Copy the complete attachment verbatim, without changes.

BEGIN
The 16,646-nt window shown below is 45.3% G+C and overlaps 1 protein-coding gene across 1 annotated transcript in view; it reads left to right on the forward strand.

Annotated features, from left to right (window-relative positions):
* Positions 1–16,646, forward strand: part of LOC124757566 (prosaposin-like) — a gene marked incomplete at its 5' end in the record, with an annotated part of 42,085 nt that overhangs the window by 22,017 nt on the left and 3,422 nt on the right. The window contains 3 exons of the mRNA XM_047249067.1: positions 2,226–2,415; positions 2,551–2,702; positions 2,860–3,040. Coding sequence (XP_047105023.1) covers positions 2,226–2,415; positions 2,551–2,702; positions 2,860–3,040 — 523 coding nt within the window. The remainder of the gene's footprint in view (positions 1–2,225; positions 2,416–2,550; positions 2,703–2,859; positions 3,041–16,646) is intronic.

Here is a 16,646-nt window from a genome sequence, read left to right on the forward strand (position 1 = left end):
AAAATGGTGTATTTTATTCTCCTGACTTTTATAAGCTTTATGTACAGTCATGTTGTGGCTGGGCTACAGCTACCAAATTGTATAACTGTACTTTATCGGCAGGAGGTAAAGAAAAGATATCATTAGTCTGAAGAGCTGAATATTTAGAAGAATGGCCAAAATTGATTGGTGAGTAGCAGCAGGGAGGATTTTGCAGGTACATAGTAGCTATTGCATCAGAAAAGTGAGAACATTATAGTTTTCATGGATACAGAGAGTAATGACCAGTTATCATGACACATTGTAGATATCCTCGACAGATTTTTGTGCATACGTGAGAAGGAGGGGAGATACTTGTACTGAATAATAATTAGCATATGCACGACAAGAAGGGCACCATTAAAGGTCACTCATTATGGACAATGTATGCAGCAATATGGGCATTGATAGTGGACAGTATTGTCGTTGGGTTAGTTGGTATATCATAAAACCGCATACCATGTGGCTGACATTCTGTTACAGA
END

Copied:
The 16,646-nt window shown below is 45.3% G+C and overlaps 1 protein-coding gene across 1 annotated transcript in view; it reads left to right on the forward strand.

Annotated features, from left to right (window-relative positions):
* Positions 1–16,646, forward strand: part of LOC124757566 (prosaposin-like) — a gene marked incomplete at its 5' end in the record, with an annotated part of 42,085 nt that overhangs the window by 22,017 nt on the left and 3,422 nt on the right. The window contains 3 exons of the mRNA XM_047249067.1: positions 2,226–2,415; positions 2,551–2,702; positions 2,860–3,040. Coding sequence (XP_047105023.1) covers positions 2,226–2,415; positions 2,551–2,702; positions 2,860–3,040 — 523 coding nt within the window. The remainder of the gene's footprint in view (positions 1–2,225; positions 2,416–2,550; positions 2,703–2,859; positions 3,041–16,646) is intronic.

Here is a 16,646-nt window from a genome sequence, read left to right on the forward strand (position 1 = left end):
AAAATGGTGTATTTTATTCTCCTGACTTTTATAAGCTTTATGTACAGTCATGTTGTGGCTGGGCTACAGCTACCAAATTGTATAACTGTACTTTATCGGCAGGAGGTAAAGAAAAGATATCATTAGTCTGAAGAGCTGAATATTTAGAAGAATGGCCAAAATTGATTGGTGAGTAGCAGCAGGGAGGATTTTGCAGGTACATAGTAGCTATTGCATCAGAAAAGTGAGAACATTATAGTTTTCATGGATACAGAGAGTAATGACCAGTTATCATGACACATTGTAGATATCCTCGACAGATTTTTGTGCATACGTGAGAAGGAGGGGAGATACTTGTACTGAATAATAATTAGCATATGCACGACAAGAAGGGCACCATTAAAGGTCACTCATTATGGACAATGTATGCAGCAATATGGGCATTGATAGTGGACAGTATTGTCGTTGGGTTAGTTGGTATATCATAAAACCGCATACCATGTGGCTGACATTCTGTTACAGA